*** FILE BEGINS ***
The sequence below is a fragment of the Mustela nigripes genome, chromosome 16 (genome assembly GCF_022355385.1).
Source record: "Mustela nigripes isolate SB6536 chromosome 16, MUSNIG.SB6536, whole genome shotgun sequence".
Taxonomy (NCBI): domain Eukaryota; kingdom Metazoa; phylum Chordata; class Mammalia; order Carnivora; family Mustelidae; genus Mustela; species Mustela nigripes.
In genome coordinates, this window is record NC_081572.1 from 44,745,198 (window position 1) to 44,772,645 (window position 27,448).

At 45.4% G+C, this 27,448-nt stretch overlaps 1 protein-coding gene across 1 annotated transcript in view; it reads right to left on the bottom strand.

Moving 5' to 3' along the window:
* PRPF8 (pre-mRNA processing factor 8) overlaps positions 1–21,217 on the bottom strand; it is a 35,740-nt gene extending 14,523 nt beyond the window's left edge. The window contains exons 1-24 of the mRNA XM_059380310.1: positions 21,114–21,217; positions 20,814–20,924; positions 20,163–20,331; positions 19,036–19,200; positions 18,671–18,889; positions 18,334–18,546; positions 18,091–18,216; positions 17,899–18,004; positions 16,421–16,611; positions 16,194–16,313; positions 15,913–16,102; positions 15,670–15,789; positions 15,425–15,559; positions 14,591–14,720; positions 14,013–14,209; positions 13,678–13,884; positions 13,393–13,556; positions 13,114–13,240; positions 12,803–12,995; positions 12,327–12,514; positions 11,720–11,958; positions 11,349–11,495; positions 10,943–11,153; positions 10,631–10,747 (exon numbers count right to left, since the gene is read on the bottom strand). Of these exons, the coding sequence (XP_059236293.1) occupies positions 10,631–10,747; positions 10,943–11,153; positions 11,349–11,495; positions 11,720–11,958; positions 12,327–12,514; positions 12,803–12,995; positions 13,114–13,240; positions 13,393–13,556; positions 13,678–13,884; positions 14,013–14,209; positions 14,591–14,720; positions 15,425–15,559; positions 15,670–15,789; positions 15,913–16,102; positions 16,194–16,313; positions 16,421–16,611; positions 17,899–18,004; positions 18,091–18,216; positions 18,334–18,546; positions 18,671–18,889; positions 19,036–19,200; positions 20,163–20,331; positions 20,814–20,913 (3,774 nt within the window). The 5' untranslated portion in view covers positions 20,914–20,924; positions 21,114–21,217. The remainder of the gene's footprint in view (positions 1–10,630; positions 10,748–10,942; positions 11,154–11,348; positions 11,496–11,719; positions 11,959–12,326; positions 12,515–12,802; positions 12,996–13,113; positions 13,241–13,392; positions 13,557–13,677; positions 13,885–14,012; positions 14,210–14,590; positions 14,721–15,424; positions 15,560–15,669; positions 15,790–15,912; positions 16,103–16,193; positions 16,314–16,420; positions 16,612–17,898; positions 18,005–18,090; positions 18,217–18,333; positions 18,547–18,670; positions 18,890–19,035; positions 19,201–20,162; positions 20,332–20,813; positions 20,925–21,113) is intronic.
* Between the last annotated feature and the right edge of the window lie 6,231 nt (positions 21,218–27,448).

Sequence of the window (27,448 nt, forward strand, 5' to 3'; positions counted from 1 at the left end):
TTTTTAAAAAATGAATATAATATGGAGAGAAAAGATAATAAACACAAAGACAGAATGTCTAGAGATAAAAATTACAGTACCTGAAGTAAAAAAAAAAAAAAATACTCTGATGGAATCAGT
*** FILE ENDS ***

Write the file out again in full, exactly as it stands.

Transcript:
The sequence below is a fragment of the Mustela nigripes genome, chromosome 16 (genome assembly GCF_022355385.1).
Source record: "Mustela nigripes isolate SB6536 chromosome 16, MUSNIG.SB6536, whole genome shotgun sequence".
Taxonomy (NCBI): domain Eukaryota; kingdom Metazoa; phylum Chordata; class Mammalia; order Carnivora; family Mustelidae; genus Mustela; species Mustela nigripes.
In genome coordinates, this window is record NC_081572.1 from 44,745,198 (window position 1) to 44,772,645 (window position 27,448).

At 45.4% G+C, this 27,448-nt stretch overlaps 1 protein-coding gene across 1 annotated transcript in view; it reads right to left on the bottom strand.

Moving 5' to 3' along the window:
* PRPF8 (pre-mRNA processing factor 8) overlaps positions 1–21,217 on the bottom strand; it is a 35,740-nt gene extending 14,523 nt beyond the window's left edge. The window contains exons 1-24 of the mRNA XM_059380310.1: positions 21,114–21,217; positions 20,814–20,924; positions 20,163–20,331; positions 19,036–19,200; positions 18,671–18,889; positions 18,334–18,546; positions 18,091–18,216; positions 17,899–18,004; positions 16,421–16,611; positions 16,194–16,313; positions 15,913–16,102; positions 15,670–15,789; positions 15,425–15,559; positions 14,591–14,720; positions 14,013–14,209; positions 13,678–13,884; positions 13,393–13,556; positions 13,114–13,240; positions 12,803–12,995; positions 12,327–12,514; positions 11,720–11,958; positions 11,349–11,495; positions 10,943–11,153; positions 10,631–10,747 (exon numbers count right to left, since the gene is read on the bottom strand). Of these exons, the coding sequence (XP_059236293.1) occupies positions 10,631–10,747; positions 10,943–11,153; positions 11,349–11,495; positions 11,720–11,958; positions 12,327–12,514; positions 12,803–12,995; positions 13,114–13,240; positions 13,393–13,556; positions 13,678–13,884; positions 14,013–14,209; positions 14,591–14,720; positions 15,425–15,559; positions 15,670–15,789; positions 15,913–16,102; positions 16,194–16,313; positions 16,421–16,611; positions 17,899–18,004; positions 18,091–18,216; positions 18,334–18,546; positions 18,671–18,889; positions 19,036–19,200; positions 20,163–20,331; positions 20,814–20,913 (3,774 nt within the window). The 5' untranslated portion in view covers positions 20,914–20,924; positions 21,114–21,217. The remainder of the gene's footprint in view (positions 1–10,630; positions 10,748–10,942; positions 11,154–11,348; positions 11,496–11,719; positions 11,959–12,326; positions 12,515–12,802; positions 12,996–13,113; positions 13,241–13,392; positions 13,557–13,677; positions 13,885–14,012; positions 14,210–14,590; positions 14,721–15,424; positions 15,560–15,669; positions 15,790–15,912; positions 16,103–16,193; positions 16,314–16,420; positions 16,612–17,898; positions 18,005–18,090; positions 18,217–18,333; positions 18,547–18,670; positions 18,890–19,035; positions 19,201–20,162; positions 20,332–20,813; positions 20,925–21,113) is intronic.
* Between the last annotated feature and the right edge of the window lie 6,231 nt (positions 21,218–27,448).

Sequence of the window (27,448 nt, forward strand, 5' to 3'; positions counted from 1 at the left end):
TTTTTAAAAAATGAATATAATATGGAGAGAAAAGATAATAAACACAAAGACAGAATGTCTAGAGATAAAAATTACAGTACCTGAAGTAAAAAAAAAAAAAAATACTCTGATGGAATCAGT